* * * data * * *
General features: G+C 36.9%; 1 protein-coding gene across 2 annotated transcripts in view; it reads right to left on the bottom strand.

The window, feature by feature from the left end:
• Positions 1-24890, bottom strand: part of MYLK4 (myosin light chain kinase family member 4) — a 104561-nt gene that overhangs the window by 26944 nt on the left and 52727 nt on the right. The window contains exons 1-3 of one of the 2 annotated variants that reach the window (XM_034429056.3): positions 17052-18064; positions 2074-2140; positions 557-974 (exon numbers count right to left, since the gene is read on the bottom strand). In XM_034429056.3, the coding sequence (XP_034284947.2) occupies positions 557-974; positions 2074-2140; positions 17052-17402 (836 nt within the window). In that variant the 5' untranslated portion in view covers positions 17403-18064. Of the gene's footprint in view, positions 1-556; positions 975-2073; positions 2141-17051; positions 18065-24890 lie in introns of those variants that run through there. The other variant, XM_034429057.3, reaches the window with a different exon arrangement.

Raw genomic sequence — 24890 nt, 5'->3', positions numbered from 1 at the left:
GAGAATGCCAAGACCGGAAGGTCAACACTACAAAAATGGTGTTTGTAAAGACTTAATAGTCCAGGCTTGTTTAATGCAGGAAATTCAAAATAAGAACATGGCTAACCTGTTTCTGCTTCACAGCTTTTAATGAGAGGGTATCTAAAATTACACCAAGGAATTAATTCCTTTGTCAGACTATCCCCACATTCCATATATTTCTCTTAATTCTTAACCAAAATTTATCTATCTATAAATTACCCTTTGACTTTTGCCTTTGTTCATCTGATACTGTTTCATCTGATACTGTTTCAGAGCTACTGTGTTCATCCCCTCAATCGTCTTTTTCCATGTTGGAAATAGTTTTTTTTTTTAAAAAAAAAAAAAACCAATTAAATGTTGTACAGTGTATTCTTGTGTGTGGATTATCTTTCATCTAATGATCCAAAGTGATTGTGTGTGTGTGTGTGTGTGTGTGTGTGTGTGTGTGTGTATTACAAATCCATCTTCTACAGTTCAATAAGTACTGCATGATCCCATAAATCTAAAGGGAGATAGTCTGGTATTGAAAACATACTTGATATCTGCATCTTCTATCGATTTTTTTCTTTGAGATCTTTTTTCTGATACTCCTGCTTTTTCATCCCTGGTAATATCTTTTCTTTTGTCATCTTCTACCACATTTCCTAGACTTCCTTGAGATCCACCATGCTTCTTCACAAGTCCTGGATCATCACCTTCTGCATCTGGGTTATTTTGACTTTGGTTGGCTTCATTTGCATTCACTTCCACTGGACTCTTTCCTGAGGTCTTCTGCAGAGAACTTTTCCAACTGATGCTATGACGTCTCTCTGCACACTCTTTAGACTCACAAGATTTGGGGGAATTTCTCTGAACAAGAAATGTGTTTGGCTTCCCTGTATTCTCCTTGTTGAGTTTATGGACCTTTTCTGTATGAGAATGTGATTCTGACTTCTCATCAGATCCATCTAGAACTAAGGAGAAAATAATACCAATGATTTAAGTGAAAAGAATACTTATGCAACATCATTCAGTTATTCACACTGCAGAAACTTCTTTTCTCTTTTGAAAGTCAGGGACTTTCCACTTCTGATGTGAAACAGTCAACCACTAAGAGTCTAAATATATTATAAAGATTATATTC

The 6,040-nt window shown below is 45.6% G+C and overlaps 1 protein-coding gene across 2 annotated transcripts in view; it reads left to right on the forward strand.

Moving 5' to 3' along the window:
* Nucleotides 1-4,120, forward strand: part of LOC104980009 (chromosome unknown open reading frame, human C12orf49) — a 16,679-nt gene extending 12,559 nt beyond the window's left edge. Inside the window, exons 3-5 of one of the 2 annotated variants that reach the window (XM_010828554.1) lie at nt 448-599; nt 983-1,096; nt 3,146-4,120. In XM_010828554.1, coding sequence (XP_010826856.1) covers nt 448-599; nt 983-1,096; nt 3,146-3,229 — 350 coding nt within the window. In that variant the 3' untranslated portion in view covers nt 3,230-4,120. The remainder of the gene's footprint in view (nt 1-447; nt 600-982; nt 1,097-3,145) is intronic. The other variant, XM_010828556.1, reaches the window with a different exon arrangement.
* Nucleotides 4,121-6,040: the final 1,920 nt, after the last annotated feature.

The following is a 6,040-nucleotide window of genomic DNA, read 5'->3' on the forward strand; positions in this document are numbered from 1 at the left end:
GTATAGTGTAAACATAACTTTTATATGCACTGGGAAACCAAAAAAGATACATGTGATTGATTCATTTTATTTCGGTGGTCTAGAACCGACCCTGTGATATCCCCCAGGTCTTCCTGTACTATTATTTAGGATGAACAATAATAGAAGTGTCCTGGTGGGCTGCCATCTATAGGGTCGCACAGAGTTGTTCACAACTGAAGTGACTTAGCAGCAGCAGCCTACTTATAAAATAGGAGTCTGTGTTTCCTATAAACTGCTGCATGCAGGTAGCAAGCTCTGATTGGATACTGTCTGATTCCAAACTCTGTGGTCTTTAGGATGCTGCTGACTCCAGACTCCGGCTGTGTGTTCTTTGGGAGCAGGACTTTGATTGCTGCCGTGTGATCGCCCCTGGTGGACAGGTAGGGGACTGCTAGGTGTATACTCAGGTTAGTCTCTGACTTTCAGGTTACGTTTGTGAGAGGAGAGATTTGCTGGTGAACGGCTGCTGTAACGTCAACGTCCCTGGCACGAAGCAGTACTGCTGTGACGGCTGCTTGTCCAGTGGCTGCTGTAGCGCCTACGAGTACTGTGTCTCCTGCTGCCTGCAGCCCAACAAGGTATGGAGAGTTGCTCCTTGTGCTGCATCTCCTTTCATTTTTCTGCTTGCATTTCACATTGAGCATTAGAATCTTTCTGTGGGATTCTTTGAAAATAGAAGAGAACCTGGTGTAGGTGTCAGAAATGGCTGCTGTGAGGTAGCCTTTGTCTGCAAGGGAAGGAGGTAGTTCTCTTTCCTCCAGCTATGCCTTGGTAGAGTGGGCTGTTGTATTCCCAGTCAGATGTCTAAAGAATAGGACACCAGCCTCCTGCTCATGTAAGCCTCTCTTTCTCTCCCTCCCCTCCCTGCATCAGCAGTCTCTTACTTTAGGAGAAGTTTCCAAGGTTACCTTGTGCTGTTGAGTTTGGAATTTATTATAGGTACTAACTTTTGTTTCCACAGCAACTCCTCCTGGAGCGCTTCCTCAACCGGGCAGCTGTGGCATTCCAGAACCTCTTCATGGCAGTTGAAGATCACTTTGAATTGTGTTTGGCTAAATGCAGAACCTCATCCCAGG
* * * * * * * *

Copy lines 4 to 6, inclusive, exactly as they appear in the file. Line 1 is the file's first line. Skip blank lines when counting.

Raw genomic sequence — 24890 nt, 5'->3', positions numbered from 1 at the left:
GAGAATGCCAAGACCGGAAGGTCAACACTACAAAAATGGTGTTTGTAAAGACTTAATAGTCCAGGCTTGTTTAATGCAGGAAATTCAAAATAAGAACATGGCTAACCTGTTTCTGCTTCACAGCTTTTAATGAGAGGGTATCTAAAATTACACCAAGGAATTAATTCCTTTGTCAGACTATCCCCACATTCCATATATTTCTCTTAATTCTTAACCAAAATTTATCTATCTATAAATTACCCTTTGACTTTTGCCTTTGTTCATCTGATACTGTTTCATCTGATACTGTTTCAGAGCTACTGTGTTCATCCCCTCAATCGTCTTTTTCCATGTTGGAAATAGTTTTTTTTTTTAAAAAAAAAAAAAACCAATTAAATGTTGTACAGTGTATTCTTGTGTGTGGATTATCTTTCATCTAATGATCCAAAGTGATTGTGTGTGTGTGTGTGTGTGTGTGTGTGTGTGTGTGTGTATTACAAATCCATCTTCTACAGTTCAATAAGTACTGCATGATCCCATAAATCTAAAGGGAGATAGTCTGGTATTGAAAACATACTTGATATCTGCATCTTCTATCGATTTTTTTCTTTGAGATCTTTTTTCTGATACTCCTGCTTTTTCATCCCTGGTAATATCTTTTCTTTTGTCATCTTCTACCACATTTCCTAGACTTCCTTGAGATCCACCATGCTTCTTCACAAGTCCTGGATCATCACCTTCTGCATCTGGGTTATTTTGACTTTGGTTGGCTTCATTTGCATTCACTTCCACTGGACTCTTTCCTGAGGTCTTCTGCAGAGAACTTTTCCAACTGATGCTATGACGTCTCTCTGCACACTCTTTAGACTCACAAGATTTGGGGGAATTTCTCTGAACAAGAAATGTGTTTGGCTTCCCTGTATTCTCCTTGTTGAGTTTATGGACCTTTTCTGTATGAGAATGTGATTCTGACTTCTCATCAGATCCATCTAGAACTAAGGAGAAAATAATACCAATGATTTAAGTGAAAAGAATACTTATGCAACATCATTCAGTTATTCACACTGCAGAAACTTCTTTTCTCTTTTGAAAGTCAGGGACTTTCCACTTCTGATGTGAAACAGTCAACCACTAAGAGTCTAAATATATTATAAAGATTATATTC

The 6,040-nt window shown below is 45.6% G+C and overlaps 1 protein-coding gene across 2 annotated transcripts in view; it reads left to right on the forward strand.